Tomorrow will mark the second week since the devastating attacks on the US Embassy and the American Cooperative School of Tunis (ACST), Tunisia, where I teach art and drama here in North Africa. We are still holding our breath.
I moved here from Guilford two months ago, eager to go overseas where I spent a great deal of my youth as an Air Force Brat, when my family was stationed in Europe and Asia.
The timing seemed right; the opportunity presented itself and my husband and I spent the last several months divesting ourselves of our house and possessions in order to follow a new education career, and a professional and personal reinvention for both of us. I came here on my own first with our 8th-grade son, and started to settle in the usual way with trepidation and uncertainty, but confident I would learn to navigate the culture with the support of the ACST community and a curious spirit.
Three weeks into the job, still without a secure grip on our way around, living from a few suitcases, without a car, and rudimentary French and just a few words in Arabic, the US Embassy and ACST were attacked and pillaged by extremist Muslims called the Salafists, angry at the now-viral YouTube clip denigrating their prophet.
We were all sent home early, just before afternoon prayers at the nearby mosque, as intelligence warned us there would be a protest. Thankfully, all children and staff were off-campus when the attacks occurred.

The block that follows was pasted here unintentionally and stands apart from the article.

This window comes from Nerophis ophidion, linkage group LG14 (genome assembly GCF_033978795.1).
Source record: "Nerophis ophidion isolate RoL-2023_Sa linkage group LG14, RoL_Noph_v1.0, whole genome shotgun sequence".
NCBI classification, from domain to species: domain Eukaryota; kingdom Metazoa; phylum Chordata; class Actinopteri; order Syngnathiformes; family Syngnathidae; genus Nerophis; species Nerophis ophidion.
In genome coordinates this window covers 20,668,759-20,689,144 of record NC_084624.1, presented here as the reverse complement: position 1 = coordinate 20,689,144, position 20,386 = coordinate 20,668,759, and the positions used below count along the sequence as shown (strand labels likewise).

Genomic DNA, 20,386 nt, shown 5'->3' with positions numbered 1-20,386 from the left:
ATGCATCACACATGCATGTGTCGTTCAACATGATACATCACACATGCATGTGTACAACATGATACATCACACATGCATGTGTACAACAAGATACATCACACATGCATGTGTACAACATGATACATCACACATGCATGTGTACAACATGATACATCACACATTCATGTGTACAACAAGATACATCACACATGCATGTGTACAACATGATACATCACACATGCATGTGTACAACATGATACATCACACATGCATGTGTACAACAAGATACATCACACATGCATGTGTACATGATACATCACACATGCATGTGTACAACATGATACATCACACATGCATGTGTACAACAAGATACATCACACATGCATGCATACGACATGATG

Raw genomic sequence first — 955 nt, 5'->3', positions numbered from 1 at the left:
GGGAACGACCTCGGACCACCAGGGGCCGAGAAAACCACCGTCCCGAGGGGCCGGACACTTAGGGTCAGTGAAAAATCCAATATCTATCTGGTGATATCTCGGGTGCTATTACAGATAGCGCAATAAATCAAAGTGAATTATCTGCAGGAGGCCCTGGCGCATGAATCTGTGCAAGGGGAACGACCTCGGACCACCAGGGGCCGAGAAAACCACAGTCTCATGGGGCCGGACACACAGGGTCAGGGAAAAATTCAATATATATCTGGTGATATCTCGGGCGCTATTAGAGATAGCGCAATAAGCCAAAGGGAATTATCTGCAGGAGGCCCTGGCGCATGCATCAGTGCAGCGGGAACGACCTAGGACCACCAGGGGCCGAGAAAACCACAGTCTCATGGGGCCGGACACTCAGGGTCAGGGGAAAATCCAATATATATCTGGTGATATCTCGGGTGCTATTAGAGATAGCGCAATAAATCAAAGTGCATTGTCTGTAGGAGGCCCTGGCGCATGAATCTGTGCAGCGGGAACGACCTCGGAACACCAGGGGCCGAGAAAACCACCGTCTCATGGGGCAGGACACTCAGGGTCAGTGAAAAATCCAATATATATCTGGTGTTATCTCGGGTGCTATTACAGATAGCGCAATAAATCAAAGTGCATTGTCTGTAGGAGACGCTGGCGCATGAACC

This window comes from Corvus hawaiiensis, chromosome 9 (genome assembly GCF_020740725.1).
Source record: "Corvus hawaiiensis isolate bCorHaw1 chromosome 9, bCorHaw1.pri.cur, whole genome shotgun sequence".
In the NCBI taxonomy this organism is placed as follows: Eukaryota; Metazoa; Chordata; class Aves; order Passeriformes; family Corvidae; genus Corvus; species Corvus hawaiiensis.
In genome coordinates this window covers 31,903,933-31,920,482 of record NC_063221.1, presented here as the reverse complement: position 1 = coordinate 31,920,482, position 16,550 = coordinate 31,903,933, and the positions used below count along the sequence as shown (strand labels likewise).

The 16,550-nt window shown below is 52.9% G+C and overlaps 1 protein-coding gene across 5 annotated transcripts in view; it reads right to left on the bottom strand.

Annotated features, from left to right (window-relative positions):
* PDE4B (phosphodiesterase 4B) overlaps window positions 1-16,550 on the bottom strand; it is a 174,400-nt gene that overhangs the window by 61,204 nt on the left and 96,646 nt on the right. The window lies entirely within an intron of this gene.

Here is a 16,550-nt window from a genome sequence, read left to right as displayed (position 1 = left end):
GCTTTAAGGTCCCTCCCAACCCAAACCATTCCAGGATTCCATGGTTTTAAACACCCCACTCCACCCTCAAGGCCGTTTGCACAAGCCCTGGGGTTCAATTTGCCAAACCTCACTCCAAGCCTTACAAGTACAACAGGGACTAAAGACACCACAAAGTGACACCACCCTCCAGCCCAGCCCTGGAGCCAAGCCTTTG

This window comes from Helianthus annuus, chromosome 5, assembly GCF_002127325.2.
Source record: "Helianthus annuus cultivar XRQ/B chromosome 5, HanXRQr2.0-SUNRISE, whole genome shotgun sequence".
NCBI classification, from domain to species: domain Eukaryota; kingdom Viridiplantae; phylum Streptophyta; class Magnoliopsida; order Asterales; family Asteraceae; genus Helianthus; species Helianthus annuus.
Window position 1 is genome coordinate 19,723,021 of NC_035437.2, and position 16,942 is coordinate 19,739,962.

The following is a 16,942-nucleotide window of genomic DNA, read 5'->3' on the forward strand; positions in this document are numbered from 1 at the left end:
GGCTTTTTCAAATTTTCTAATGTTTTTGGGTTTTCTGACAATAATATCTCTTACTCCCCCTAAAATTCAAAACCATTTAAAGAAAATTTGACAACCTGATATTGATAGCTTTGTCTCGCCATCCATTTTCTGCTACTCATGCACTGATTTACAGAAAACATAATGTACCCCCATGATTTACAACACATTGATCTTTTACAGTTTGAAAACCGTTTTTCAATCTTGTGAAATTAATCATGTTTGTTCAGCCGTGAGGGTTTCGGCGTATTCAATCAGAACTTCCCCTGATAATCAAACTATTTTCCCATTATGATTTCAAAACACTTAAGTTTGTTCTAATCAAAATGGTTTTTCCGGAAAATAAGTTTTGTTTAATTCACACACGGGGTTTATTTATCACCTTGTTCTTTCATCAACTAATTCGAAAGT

Nowhere in our dreams did we imagine, all of us holed up in our homes, that the “peaceful protest” would turn ugly and migrate to our school, which is located across the highway from the embassy.
Our only updates were from head of security at the school, describing the devastation, the looting and burning through Facebook posts and phone calls. The news was heartbreaking and shocking; books, computers, toys, furniture, personal possessions and even the school buses, smashed, burned, vandalized and subsequently destroyed, all in the name of an amateur anti-Islamist movie, which none of us had even seen.
ACST has 650 children from 70 nations in attendance, and very few Americans attend. All the embassy families were then evacuated. After several hours, our director, his sons and guards recaptured the campus. We learned that we would not be returning on Monday to the bright, shiny faces, but to a toxic soot- and smoke-damaged campus. Several teachers lost everything; classroom supplies, decades of teaching materials, cash and their personal computers.
The Lower School library lost 10,000 books. The playgrounds were littered with shattered glass and melted plastic. Everywhere we looked, we saw hatred and anger. The acrid, smoky odor overpowered us. We were all brought to tears. This was a sucker punch; it wasn't about the video, this was about feeling disenfranchised, envious and the opportunity to loot and destroy what wasn't theirs. Little did these thieves and thugs realize, ACST employs many local Tunisians, and Tunisian children attend the school.
We reluctantly re-entered the school on Monday, just the staff and teachers, dazed and confused. We went through the motions of cheerfully cleaning up the campus, but this violation was irreparable. There was, and still is, a loss of trust for Tunisian officials and local neighbors, many of whom were seen carrying laptops and guitars from the school in the streets. No one showed up to help us, and that made us very vulnerable and still does.
Hundreds of Tunisians offered apologies, embarrassed and ashamed of the attack. The current interim president of Tunisia visited the campus and stationed tanks and police along the perimeters. Although the gestures are seemingly genuine, isn't this closing the barn door after the herd escapes?
Although we are making our way back to reentering the students this week, only time will tell what’s in store for Tunisia and for ACST. We are hopeful and encouraged to carry on, continuing to believe in our motto, "Opening doors, hearts and minds."
Welcome to Tunisia.